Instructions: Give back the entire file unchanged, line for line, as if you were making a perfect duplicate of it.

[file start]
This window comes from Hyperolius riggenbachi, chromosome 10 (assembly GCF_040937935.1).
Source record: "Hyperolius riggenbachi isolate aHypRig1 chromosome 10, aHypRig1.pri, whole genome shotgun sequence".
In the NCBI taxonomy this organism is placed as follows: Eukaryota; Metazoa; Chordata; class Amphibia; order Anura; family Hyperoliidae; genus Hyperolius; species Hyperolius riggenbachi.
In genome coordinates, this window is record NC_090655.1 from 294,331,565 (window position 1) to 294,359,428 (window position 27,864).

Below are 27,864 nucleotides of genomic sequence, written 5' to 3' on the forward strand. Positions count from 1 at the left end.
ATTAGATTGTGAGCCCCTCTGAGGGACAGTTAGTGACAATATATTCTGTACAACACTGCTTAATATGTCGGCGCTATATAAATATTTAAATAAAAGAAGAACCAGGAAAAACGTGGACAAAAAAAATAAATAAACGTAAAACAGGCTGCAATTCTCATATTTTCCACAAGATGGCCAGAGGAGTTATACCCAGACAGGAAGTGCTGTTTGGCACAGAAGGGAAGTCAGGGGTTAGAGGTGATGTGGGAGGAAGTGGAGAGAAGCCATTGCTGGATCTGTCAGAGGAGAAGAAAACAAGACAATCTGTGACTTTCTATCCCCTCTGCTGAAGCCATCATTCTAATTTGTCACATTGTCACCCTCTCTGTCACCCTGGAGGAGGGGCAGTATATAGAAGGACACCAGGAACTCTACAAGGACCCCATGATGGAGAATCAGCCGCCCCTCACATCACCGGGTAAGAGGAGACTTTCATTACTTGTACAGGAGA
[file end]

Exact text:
This window comes from Hyperolius riggenbachi, chromosome 10 (assembly GCF_040937935.1).
Source record: "Hyperolius riggenbachi isolate aHypRig1 chromosome 10, aHypRig1.pri, whole genome shotgun sequence".
In the NCBI taxonomy this organism is placed as follows: Eukaryota; Metazoa; Chordata; class Amphibia; order Anura; family Hyperoliidae; genus Hyperolius; species Hyperolius riggenbachi.
In genome coordinates, this window is record NC_090655.1 from 294,331,565 (window position 1) to 294,359,428 (window position 27,864).

Below are 27,864 nucleotides of genomic sequence, written 5' to 3' on the forward strand. Positions count from 1 at the left end.
ATTAGATTGTGAGCCCCTCTGAGGGACAGTTAGTGACAATATATTCTGTACAACACTGCTTAATATGTCGGCGCTATATAAATATTTAAATAAAAGAAGAACCAGGAAAAACGTGGACAAAAAAAATAAATAAACGTAAAACAGGCTGCAATTCTCATATTTTCCACAAGATGGCCAGAGGAGTTATACCCAGACAGGAAGTGCTGTTTGGCACAGAAGGGAAGTCAGGGGTTAGAGGTGATGTGGGAGGAAGTGGAGAGAAGCCATTGCTGGATCTGTCAGAGGAGAAGAAAACAAGACAATCTGTGACTTTCTATCCCCTCTGCTGAAGCCATCATTCTAATTTGTCACATTGTCACCCTCTCTGTCACCCTGGAGGAGGGGCAGTATATAGAAGGACACCAGGAACTCTACAAGGACCCCATGATGGAGAATCAGCCGCCCCTCACATCACCGGGTAAGAGGAGACTTTCATTACTTGTACAGGAGA